The FBI has had trouble recruiting the kind of technical talent it needs to compete with cyber-criminals. So the agency is trying to be more "cool," according to The Washington Post. But its hiring rules, which disqualify applicants who have used marijuana within three years of their employment application, have apparently limited the agency's appeal among hackers.
Other organizations may not choose to be so discerning in their IT recruiting, but even less selective firms can find it difficult to attract candidates with advanced technical skills. According to Robert Half, a survey of 2,500 CIOs from 25 major US markets about hiring plans for the second half of 2016 found that 61% respondents say it is somewhat or very challenging to find the skilled professionals they seek.
To bring in the best people, try taking a page from this corporate recruiting classic: Roald Dahl's Charlie and the Chocolate Factory (1964). For those not familiar with the tale, candy magnate Willy Wonka arranges to have five golden tickets offering access to his chocolate factory hidden among the multitude of Wonka chocolate bars distributed throughout England.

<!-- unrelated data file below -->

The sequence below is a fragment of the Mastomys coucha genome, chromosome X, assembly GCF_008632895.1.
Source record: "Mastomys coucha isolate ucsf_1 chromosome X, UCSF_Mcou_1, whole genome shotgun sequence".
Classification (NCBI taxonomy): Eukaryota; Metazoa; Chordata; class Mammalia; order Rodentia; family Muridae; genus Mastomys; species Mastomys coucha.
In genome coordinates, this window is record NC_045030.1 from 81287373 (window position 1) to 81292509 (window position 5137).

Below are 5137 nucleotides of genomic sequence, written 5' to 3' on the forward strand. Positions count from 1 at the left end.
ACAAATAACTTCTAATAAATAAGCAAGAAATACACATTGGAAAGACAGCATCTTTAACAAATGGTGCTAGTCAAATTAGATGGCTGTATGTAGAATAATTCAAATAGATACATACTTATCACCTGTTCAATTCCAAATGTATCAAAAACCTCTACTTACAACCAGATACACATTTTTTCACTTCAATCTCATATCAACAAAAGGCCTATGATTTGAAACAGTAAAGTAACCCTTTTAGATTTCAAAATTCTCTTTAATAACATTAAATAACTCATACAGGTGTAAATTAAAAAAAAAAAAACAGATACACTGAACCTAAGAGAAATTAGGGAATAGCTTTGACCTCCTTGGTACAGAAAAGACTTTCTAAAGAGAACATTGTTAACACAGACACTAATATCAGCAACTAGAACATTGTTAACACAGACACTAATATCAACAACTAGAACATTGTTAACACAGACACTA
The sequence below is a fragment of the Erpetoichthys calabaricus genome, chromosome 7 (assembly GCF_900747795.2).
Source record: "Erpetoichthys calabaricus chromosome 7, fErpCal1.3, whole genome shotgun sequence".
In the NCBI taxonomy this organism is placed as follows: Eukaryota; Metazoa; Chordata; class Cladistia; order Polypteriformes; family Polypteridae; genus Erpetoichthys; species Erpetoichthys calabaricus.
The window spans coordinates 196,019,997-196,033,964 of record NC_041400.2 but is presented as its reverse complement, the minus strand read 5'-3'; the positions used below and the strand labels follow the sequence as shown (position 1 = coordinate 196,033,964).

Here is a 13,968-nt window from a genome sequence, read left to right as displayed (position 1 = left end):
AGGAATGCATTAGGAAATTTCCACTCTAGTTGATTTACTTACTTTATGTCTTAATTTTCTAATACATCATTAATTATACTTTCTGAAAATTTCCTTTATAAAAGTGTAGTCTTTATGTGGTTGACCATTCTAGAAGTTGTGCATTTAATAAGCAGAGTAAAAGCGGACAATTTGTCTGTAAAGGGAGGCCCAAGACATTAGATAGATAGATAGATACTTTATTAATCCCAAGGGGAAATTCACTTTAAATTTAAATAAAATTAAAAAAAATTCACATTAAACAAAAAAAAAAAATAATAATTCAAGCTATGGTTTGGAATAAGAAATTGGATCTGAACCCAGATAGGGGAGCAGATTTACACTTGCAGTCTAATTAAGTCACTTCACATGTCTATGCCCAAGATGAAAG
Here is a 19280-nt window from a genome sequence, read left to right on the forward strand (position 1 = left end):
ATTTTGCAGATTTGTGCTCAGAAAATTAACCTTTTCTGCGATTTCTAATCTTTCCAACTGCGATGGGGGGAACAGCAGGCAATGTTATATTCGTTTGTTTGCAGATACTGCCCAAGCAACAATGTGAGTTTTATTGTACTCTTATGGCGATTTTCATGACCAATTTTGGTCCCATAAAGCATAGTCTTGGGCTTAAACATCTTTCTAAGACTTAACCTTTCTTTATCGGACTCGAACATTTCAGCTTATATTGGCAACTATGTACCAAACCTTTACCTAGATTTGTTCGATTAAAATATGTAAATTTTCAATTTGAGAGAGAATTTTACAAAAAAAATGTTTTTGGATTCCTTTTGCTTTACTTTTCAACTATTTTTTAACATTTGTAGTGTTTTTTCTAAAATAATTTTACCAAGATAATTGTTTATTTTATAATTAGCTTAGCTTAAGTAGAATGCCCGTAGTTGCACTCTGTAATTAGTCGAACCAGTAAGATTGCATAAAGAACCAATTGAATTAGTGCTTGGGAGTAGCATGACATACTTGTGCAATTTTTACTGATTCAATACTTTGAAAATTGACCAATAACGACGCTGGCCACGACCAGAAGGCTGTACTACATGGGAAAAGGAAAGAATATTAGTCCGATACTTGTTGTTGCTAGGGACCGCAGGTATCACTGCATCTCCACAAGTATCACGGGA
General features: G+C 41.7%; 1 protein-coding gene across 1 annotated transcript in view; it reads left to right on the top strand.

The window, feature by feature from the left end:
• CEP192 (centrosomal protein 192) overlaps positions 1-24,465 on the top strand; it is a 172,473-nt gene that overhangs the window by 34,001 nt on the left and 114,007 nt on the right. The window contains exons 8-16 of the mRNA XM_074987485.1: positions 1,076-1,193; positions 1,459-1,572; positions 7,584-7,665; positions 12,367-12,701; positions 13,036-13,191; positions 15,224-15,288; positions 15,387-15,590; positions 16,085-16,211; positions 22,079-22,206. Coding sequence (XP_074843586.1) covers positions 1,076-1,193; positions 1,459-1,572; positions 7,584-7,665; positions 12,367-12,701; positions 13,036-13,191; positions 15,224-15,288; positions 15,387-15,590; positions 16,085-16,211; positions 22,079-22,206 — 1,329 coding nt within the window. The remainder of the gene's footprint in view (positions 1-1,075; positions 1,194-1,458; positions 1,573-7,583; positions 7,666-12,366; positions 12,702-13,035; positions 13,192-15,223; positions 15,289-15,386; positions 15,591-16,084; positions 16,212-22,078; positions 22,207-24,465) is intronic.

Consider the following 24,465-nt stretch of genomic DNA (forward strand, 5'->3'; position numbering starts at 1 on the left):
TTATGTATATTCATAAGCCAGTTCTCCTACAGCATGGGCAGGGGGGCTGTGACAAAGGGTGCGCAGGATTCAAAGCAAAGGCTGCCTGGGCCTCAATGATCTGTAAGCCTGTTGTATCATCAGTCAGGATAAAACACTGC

This undoubtedly profitable marketing gimmick turns out to be an elaborate executive hiring interview by which Wonka will find his replacement, the virtuous Charlie Bucket, among a number of less worthy candidates.
While turning corporate control over to a minor, however well-mannered, may not be a viable path for most organizations, the book nonetheless demonstrates that rare talent can be had with enough creativity. Bletchley Park, the UK's codebreaking organization during World War II, demonstrated that in 1941 when it used a crossword puzzle contest in The Daily Telegraph to find people adept at cracking codes.
Such tactics have become commonplace for recruiting. Google in 2004 paid for a billboard with a math challenge aimed at "engineers who are geeky enough to be annoyed at the very existence of a math problem they haven't solved, and smart enough to rectify the situation." Later that year, the company published its "Google Labs Aptitude Test," with the suggestion that completing the test might lead to a "really cool job."
What follows are some of recruiting strategies that could work for your organization.Thomas Claburn has been writing about business and technology since 1996, for publications such as New Architect, PC Computing, InformationWeek, Salon, Wired, and Ziff Davis Smart Business. Before that, he worked in film and television, having earned a not particularly useful ... View Full Bio